And so, with Hirschhorn’s framing, judgement was healthy (again), nothing was personal (again), and everyone was invited to chat about art through their own lens. personally, I needed this recalibration. Did your teacher ever recalibrate a smart board? touching smart board pen to the cross at each corner so it knew exactly where it was again, physically and mentally in the world. if you can’t remember or u are not the very specific age that smart boards were about, you can have another analogy; it was like cracking your back and feeling right in those bones again. lying on the floor, bringing a knee to your chest and pulling it over to the opposite side of your body, twisting til you hear pop, pop, ahhh. I’ve been telling everyone about this reset approach to art since I went to india - the way white people go to india to find themselves through yoga retreats on the beach, i can’t believe I basically fucking did the exact same thing except it was for art criticism. But these are the things that are important to me - how we talk about art, who feels like they have the right to discuss a painting, and giving people the tools to do so. Like, I wrote the text last year ‘why I don’t read the press release’ basically trying to justify why I want my energy to come from art and not the wall text doing the explaining - if I wanted that, i’d just read an essay. I’m in the gallery because arts the thing that goes beyond written language and I wanna see that happen. Ahhhhh. I’m just so glad I went to this !!! The White Pube has been a long exercise in embodied criticism and trying to write about art through owning your own experience in the gallery. i’ve always used the words ‘aesthetic experience’ when ‘energy’ is so much more legible. and that legibility is more and more political to me the longer I spend in the art world, where i’m suspish people are barricading themselves into the art world with theory and bad language to keep everyone without an art degree outta here. So ya catch me walking round exhibitions now pointing at things saying ‘energy yes, energy no’ like i am finally on a level playing field with the institution because i know which words to use. energy, quality. i go between them justifying and reasoning ambivalence and movement, like this physical wave between my feelings.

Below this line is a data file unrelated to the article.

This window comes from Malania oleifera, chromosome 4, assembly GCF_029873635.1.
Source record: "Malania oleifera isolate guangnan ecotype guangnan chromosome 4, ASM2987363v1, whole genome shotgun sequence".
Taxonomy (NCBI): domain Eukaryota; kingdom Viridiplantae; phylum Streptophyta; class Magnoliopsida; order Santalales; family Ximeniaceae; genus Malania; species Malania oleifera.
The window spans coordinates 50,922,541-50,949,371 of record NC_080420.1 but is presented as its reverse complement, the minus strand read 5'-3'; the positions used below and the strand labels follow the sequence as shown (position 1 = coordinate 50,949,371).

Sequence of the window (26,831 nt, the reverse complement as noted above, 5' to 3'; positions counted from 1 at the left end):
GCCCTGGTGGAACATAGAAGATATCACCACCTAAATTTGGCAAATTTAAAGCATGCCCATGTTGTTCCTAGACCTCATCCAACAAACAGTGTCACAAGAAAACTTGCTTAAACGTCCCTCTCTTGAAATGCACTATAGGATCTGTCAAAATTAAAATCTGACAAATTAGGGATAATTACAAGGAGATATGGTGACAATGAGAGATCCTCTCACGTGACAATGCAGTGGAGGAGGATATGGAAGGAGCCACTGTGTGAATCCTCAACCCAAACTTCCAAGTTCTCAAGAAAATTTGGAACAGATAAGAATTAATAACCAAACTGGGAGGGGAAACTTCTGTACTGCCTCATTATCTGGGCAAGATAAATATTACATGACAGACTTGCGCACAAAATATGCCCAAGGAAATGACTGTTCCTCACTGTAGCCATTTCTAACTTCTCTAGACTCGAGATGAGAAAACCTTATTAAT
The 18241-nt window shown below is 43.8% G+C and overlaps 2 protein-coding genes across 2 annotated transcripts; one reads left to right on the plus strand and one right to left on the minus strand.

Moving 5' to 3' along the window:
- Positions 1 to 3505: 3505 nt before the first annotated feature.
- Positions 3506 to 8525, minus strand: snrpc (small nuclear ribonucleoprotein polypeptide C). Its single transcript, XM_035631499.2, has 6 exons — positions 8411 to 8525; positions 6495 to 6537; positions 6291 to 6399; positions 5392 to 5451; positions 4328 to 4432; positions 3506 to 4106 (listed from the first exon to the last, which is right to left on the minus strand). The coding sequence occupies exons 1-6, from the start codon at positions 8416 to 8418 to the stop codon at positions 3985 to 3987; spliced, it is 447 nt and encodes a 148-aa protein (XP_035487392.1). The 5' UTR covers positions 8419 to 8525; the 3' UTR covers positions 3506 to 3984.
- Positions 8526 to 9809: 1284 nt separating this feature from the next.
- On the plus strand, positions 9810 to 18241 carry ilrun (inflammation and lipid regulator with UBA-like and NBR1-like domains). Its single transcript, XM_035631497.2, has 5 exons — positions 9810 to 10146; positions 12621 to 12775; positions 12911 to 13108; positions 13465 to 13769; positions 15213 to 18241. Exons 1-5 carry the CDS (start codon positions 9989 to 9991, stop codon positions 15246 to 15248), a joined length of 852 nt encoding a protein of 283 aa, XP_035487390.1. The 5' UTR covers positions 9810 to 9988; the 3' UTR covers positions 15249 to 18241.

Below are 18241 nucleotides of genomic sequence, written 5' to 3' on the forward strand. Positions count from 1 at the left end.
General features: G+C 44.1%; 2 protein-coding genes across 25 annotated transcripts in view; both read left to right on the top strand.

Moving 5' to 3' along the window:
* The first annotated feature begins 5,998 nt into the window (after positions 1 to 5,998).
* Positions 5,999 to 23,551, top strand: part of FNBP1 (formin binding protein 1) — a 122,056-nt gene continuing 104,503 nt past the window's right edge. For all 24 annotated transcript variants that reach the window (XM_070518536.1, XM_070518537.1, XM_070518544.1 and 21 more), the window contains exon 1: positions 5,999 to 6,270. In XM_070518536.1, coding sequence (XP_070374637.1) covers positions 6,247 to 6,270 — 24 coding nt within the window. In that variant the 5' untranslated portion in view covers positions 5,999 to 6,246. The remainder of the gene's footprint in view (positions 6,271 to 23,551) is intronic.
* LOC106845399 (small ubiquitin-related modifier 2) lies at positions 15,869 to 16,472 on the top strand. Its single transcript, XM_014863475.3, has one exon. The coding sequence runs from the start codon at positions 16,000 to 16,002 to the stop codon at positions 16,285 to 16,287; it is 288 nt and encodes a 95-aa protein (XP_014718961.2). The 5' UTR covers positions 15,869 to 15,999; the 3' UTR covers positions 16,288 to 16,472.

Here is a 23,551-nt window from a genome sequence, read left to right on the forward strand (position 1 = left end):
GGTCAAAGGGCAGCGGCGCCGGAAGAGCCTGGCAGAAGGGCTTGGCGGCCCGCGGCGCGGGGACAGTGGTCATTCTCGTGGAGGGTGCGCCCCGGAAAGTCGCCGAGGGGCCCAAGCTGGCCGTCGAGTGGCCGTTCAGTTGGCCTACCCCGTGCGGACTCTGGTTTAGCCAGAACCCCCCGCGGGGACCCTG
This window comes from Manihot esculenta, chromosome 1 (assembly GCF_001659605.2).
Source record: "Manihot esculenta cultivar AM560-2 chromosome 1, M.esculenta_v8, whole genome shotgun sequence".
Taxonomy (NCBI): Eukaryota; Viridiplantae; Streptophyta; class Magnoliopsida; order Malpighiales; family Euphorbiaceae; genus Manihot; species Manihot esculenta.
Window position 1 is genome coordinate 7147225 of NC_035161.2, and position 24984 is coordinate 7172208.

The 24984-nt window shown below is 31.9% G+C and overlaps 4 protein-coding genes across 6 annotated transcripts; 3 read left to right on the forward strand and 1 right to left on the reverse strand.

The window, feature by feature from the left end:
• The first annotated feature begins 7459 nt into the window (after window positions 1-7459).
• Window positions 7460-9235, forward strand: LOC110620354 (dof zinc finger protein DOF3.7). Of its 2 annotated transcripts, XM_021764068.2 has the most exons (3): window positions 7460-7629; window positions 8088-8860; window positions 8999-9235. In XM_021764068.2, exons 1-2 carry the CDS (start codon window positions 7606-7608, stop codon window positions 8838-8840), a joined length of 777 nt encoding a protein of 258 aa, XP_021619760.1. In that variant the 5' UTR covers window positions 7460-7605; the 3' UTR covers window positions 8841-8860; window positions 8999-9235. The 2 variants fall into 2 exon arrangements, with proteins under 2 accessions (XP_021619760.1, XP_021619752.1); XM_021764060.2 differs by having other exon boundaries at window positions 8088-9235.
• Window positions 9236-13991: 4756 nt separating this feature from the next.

there is a whiteboard, posters on the wall with handwritten charts on, and a big red handwritten banner that says energy equals yes, quality equals no. Critical workshop.
the workshop is taking place in the centre of a huge circular room with a wooden ceiling, and there’s a group visible in the centre of the room on red chairs huddled together
the people in the workshop are all looking at a watercolour of a fish on a piece of paper in the middle on the floor
pieces of paper on the wall are stuck under a title that says does quality matter anymore? Why energy matters? And there is an essay below that is too small to read